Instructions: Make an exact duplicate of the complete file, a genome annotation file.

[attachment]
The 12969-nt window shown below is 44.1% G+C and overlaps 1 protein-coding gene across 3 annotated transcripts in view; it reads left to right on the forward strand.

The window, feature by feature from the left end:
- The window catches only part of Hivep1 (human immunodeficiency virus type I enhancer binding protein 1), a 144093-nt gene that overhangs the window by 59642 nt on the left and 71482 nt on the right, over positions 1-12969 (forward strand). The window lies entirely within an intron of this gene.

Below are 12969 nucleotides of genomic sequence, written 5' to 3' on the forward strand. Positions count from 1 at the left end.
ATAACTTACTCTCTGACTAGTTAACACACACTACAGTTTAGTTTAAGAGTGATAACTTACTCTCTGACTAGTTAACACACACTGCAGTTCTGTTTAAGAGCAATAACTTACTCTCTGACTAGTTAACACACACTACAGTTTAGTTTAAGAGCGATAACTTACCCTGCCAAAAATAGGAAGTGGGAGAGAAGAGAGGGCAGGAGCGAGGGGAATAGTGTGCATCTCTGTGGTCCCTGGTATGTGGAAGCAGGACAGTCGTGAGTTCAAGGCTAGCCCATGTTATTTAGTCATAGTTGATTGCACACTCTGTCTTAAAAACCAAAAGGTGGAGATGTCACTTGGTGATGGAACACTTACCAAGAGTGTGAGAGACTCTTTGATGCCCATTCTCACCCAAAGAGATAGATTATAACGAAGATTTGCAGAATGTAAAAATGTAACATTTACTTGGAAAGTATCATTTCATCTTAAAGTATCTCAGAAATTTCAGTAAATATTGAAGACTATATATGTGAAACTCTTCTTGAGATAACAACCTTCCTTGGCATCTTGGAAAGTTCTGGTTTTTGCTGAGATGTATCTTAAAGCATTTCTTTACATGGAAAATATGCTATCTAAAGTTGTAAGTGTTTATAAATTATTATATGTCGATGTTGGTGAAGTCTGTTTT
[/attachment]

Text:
The 12969-nt window shown below is 44.1% G+C and overlaps 1 protein-coding gene across 3 annotated transcripts in view; it reads left to right on the forward strand.

The window, feature by feature from the left end:
- The window catches only part of Hivep1 (human immunodeficiency virus type I enhancer binding protein 1), a 144093-nt gene that overhangs the window by 59642 nt on the left and 71482 nt on the right, over positions 1-12969 (forward strand). The window lies entirely within an intron of this gene.

Below are 12969 nucleotides of genomic sequence, written 5' to 3' on the forward strand. Positions count from 1 at the left end.
ATAACTTACTCTCTGACTAGTTAACACACACTACAGTTTAGTTTAAGAGTGATAACTTACTCTCTGACTAGTTAACACACACTGCAGTTCTGTTTAAGAGCAATAACTTACTCTCTGACTAGTTAACACACACTACAGTTTAGTTTAAGAGCGATAACTTACCCTGCCAAAAATAGGAAGTGGGAGAGAAGAGAGGGCAGGAGCGAGGGGAATAGTGTGCATCTCTGTGGTCCCTGGTATGTGGAAGCAGGACAGTCGTGAGTTCAAGGCTAGCCCATGTTATTTAGTCATAGTTGATTGCACACTCTGTCTTAAAAACCAAAAGGTGGAGATGTCACTTGGTGATGGAACACTTACCAAGAGTGTGAGAGACTCTTTGATGCCCATTCTCACCCAAAGAGATAGATTATAACGAAGATTTGCAGAATGTAAAAATGTAACATTTACTTGGAAAGTATCATTTCATCTTAAAGTATCTCAGAAATTTCAGTAAATATTGAAGACTATATATGTGAAACTCTTCTTGAGATAACAACCTTCCTTGGCATCTTGGAAAGTTCTGGTTTTTGCTGAGATGTATCTTAAAGCATTTCTTTACATGGAAAATATGCTATCTAAAGTTGTAAGTGTTTATAAATTATTATATGTCGATGTTGGTGAAGTCTGTTTT